Air travel, while statistically safer than nearly every other form of transportation, doesn't come without its share of risks. Unfortunately, those risks go up with airlines based in poorer countries, where safety regulations may not be as strict as in the U.S. Sunday's New York Times addresses the safety issue and details three useful websites for researching which carriers have good safety records and which are best avoided.
Probably the best resource is the International Air Transport Association (IATA), which provides a list of its member airlines, each of which has undergone "an extensive safety audit."
Unlike the IATA, which is an industry group invested in helping its airlines maintain good safety records, the European Union is seeking to protect its citizens, and therefore has a blacklist of carriers it won't allow to serve EU airports.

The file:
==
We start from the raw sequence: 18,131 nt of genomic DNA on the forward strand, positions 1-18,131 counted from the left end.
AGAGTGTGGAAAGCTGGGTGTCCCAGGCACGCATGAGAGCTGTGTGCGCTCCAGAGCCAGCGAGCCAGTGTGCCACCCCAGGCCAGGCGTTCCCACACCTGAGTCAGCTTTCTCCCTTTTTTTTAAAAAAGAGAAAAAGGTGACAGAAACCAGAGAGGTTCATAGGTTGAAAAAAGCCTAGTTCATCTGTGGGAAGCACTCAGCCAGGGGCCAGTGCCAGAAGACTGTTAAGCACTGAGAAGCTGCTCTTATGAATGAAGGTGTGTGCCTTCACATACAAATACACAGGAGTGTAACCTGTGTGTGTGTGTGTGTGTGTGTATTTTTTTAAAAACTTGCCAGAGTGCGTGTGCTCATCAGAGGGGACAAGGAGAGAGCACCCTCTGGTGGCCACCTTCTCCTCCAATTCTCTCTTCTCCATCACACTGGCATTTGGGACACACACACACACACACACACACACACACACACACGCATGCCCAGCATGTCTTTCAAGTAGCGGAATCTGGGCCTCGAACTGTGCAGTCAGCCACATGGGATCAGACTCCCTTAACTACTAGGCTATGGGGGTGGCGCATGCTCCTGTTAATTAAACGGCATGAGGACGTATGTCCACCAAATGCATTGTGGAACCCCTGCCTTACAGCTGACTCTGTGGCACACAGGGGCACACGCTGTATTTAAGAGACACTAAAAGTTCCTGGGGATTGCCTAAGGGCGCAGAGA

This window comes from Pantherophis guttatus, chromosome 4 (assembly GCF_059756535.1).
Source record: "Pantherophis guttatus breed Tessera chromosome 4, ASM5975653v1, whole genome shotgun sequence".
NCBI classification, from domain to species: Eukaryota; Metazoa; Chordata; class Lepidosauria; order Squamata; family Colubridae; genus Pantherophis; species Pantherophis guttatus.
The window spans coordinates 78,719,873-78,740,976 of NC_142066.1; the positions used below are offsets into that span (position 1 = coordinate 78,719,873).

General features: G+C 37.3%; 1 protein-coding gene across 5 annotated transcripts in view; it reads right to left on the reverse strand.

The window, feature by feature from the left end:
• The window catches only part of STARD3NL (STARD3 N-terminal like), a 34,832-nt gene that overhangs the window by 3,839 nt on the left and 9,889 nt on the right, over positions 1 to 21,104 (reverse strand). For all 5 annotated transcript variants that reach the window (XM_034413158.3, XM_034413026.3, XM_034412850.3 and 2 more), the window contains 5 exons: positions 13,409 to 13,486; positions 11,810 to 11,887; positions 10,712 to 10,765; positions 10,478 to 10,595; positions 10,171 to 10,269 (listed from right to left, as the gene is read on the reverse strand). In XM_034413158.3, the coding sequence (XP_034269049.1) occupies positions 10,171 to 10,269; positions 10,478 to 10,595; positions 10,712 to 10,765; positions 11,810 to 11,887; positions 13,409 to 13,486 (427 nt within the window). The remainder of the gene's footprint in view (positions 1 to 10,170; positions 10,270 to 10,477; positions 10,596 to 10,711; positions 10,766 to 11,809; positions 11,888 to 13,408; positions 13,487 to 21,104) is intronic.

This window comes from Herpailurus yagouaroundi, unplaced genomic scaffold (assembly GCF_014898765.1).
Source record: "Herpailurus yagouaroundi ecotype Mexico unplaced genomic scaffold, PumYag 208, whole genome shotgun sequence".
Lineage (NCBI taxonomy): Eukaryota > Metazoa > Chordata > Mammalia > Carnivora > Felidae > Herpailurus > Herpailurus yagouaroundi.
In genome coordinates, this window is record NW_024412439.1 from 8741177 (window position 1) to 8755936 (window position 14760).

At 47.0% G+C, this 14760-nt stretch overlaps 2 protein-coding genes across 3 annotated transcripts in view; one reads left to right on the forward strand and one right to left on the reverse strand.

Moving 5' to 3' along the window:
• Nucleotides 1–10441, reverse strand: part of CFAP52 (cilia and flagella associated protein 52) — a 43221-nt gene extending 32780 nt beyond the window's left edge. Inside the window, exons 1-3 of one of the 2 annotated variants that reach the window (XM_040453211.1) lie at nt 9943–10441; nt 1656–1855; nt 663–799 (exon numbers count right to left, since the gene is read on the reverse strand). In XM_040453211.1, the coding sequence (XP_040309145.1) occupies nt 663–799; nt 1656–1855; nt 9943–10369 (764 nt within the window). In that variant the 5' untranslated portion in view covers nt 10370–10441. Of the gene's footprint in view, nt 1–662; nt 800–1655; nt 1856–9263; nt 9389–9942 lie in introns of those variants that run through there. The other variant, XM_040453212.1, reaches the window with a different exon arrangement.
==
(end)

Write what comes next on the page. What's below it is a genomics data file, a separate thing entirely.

Since the Federal Aviation Administration (FAA) is willing to accept the IATA's audits, it doesn't extensively check each airline. However, the FAA does look at whether foreign governments have the means to effectively watch over the airlines based in their countries, and has a list (in a downloadable Excel file) of nations that meet the standards of the International Convention on Civil Aviation, and those that don't.
Part of the planning process for any trip to a developing country should include at least a visit to each of the above sites. If it looks like you might need to fly on a suspect airline, think about alternatives. Train travel is a great way to see the sights and perhaps reduce the risks as well.